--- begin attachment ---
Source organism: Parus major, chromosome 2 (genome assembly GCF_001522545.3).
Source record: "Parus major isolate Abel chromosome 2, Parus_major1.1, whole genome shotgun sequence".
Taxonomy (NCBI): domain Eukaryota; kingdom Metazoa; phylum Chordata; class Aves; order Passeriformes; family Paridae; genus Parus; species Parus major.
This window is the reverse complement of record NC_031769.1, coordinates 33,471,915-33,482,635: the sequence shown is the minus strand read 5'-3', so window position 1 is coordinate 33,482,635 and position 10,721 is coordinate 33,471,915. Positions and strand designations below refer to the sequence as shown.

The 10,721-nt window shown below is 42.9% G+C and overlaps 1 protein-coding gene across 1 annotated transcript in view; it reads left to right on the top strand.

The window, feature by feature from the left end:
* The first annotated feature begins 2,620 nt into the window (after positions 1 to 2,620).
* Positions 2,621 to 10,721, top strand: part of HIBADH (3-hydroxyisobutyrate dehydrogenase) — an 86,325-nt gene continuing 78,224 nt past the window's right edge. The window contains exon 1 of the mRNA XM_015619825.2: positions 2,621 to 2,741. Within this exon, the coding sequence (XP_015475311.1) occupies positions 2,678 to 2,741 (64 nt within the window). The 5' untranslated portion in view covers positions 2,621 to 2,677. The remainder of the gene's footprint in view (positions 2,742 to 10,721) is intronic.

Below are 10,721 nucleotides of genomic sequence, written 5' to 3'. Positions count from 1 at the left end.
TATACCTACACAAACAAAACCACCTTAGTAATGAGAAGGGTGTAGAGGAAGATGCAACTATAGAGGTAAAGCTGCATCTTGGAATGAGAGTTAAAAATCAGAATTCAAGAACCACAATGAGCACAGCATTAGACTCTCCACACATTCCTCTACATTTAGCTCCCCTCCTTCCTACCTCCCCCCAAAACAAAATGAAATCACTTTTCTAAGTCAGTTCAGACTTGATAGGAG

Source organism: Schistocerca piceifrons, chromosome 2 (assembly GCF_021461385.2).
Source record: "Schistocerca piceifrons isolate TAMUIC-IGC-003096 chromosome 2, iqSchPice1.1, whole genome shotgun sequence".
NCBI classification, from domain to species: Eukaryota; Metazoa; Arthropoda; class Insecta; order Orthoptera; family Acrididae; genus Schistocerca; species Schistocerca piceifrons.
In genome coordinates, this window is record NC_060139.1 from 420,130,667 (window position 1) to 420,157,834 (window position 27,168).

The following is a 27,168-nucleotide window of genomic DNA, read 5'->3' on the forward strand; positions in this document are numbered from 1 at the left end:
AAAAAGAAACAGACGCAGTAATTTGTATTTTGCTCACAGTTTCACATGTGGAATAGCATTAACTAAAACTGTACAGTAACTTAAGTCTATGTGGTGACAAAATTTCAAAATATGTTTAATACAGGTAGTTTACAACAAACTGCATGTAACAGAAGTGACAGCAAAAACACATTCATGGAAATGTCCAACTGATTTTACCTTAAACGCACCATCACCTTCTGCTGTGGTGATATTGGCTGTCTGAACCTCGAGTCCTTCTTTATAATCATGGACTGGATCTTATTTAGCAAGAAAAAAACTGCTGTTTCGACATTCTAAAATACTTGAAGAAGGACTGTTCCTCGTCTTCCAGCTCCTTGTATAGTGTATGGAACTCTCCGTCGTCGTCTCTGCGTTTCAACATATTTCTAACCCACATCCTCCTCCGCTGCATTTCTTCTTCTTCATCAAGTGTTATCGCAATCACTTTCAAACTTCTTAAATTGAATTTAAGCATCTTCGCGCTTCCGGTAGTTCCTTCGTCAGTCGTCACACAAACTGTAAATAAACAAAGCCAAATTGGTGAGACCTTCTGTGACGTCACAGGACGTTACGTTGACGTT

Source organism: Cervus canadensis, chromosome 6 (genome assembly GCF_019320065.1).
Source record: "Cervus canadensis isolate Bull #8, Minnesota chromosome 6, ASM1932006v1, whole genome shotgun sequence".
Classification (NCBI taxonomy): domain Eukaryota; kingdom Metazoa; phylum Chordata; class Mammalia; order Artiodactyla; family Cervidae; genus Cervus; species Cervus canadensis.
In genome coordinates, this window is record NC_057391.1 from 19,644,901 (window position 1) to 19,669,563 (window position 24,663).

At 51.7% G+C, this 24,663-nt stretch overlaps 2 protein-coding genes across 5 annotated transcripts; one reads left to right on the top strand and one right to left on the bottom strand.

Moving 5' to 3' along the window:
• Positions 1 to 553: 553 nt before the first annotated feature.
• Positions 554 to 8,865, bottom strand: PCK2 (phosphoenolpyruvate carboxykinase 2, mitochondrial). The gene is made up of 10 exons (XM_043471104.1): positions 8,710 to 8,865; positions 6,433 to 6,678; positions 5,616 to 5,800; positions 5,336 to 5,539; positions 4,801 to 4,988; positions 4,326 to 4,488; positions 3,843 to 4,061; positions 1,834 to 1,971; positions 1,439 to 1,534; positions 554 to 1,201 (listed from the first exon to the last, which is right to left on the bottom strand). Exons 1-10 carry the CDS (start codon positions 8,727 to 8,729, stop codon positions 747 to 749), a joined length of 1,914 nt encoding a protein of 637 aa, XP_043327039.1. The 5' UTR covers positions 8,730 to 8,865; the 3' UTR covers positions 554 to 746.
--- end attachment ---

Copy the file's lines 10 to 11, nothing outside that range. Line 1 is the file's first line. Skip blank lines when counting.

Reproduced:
TATACCTACACAAACAAAACCACCTTAGTAATGAGAAGGGTGTAGAGGAAGATGCAACTATAGAGGTAAAGCTGCATCTTGGAATGAGAGTTAAAAATCAGAATTCAAGAACCACAATGAGCACAGCATTAGACTCTCCACACATTCCTCTACATTTAGCTCCCCTCCTTCCTACCTCCCCCCAAAACAAAATGAAATCACTTTTCTAAGTCAGTTCAGACTTGATAGGAG

Source organism: Schistocerca piceifrons, chromosome 2 (assembly GCF_021461385.2).